In the video “Shoreline Restoration and Erosion Control In SC’s Lowcountry,” erosion control protects land from erosion and sediment transport. Soil erosion is a natural process when water flows over the earth’s surface and carries away soluble soil particles. Erosion is significant in dune systems, coastal regions, and flat and rolling hills.
For erosion to occur, there needs to be a certain amount of water present with present flow rates that erode rock- or soil-based materials from their natural position in the landscape. There are several environmental consequences associated with erosion.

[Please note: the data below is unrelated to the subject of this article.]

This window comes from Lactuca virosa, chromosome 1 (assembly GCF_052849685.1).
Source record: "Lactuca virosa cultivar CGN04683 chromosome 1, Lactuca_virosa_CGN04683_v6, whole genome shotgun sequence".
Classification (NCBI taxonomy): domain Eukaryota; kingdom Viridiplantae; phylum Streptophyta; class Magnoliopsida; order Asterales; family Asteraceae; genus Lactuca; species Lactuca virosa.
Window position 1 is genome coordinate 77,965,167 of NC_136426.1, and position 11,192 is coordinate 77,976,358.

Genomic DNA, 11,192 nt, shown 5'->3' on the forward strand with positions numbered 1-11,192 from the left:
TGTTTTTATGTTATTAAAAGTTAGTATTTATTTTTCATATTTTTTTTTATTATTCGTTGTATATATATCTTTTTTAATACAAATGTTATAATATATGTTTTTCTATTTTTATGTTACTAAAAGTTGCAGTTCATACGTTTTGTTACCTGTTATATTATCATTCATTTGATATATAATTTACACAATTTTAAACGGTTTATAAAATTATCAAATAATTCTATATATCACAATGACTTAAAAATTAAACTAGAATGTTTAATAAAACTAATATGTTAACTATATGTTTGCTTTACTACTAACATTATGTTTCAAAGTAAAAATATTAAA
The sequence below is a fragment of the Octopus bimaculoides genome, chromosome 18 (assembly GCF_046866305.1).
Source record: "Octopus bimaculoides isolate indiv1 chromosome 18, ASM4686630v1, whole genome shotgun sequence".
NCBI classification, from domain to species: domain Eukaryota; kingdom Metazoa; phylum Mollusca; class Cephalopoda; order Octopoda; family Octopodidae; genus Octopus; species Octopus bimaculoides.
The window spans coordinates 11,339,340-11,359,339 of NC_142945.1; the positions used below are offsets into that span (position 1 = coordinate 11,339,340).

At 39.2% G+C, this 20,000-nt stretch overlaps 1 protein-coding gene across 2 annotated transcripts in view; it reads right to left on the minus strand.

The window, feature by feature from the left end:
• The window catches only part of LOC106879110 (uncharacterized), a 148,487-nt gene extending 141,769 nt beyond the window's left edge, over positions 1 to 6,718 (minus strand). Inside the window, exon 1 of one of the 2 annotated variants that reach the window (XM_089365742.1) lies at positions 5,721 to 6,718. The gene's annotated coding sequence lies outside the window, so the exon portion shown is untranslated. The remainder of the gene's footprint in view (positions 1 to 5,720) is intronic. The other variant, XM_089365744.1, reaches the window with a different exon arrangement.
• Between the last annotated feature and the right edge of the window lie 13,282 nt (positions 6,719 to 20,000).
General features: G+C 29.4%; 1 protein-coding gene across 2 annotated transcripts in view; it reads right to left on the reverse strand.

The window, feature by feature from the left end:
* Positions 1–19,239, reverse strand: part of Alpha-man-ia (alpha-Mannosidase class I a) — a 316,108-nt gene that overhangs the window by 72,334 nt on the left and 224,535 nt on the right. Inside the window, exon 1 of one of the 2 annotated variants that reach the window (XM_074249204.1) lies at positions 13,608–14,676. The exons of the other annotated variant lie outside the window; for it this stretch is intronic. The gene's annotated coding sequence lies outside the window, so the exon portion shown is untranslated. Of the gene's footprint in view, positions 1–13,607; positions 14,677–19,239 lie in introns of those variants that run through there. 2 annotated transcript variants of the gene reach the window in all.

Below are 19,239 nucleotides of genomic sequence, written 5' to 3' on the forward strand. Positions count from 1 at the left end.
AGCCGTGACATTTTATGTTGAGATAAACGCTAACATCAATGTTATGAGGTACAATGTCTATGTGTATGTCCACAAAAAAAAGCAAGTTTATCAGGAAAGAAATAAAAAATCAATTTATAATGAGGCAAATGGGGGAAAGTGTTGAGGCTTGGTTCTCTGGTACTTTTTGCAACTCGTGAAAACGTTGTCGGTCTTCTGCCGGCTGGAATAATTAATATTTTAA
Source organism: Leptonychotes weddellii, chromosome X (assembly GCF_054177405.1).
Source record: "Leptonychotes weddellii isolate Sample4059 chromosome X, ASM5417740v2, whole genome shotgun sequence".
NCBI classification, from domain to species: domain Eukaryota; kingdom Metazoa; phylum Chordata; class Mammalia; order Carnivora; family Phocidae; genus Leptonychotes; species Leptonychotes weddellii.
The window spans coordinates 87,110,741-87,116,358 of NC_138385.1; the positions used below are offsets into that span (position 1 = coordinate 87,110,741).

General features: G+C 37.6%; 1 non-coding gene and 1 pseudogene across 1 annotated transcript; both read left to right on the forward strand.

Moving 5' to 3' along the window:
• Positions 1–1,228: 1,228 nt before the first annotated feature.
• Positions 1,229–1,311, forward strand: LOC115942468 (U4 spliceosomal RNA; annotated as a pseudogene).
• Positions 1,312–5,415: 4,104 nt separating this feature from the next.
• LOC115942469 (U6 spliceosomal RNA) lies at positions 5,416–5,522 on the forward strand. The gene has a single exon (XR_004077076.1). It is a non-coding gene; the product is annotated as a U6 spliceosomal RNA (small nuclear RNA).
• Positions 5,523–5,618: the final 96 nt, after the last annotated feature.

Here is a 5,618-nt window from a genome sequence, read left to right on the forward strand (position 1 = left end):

One is a shift in aquatic habitats that occur when rivers change their course. As a result, this causes the disappearance of some species while attracting others. Changes may also happen to natural vegetation from increased turbidity and sediment distribution that can destroy plants and animal habitats.
Finally, you may lose topsoil from agricultural lands and grasslands. Erosion can ruin land used for farming. Erosion control is vital to society to protect valuable natural resources like water, soil, and vegetation. It also prevents the increased risk of flooding and other consequences due to erosion. Erosion control services may entail natural or artificial measures. For example, an erosion control service may include proper vegetation management and soil cultivation to reduce runoff.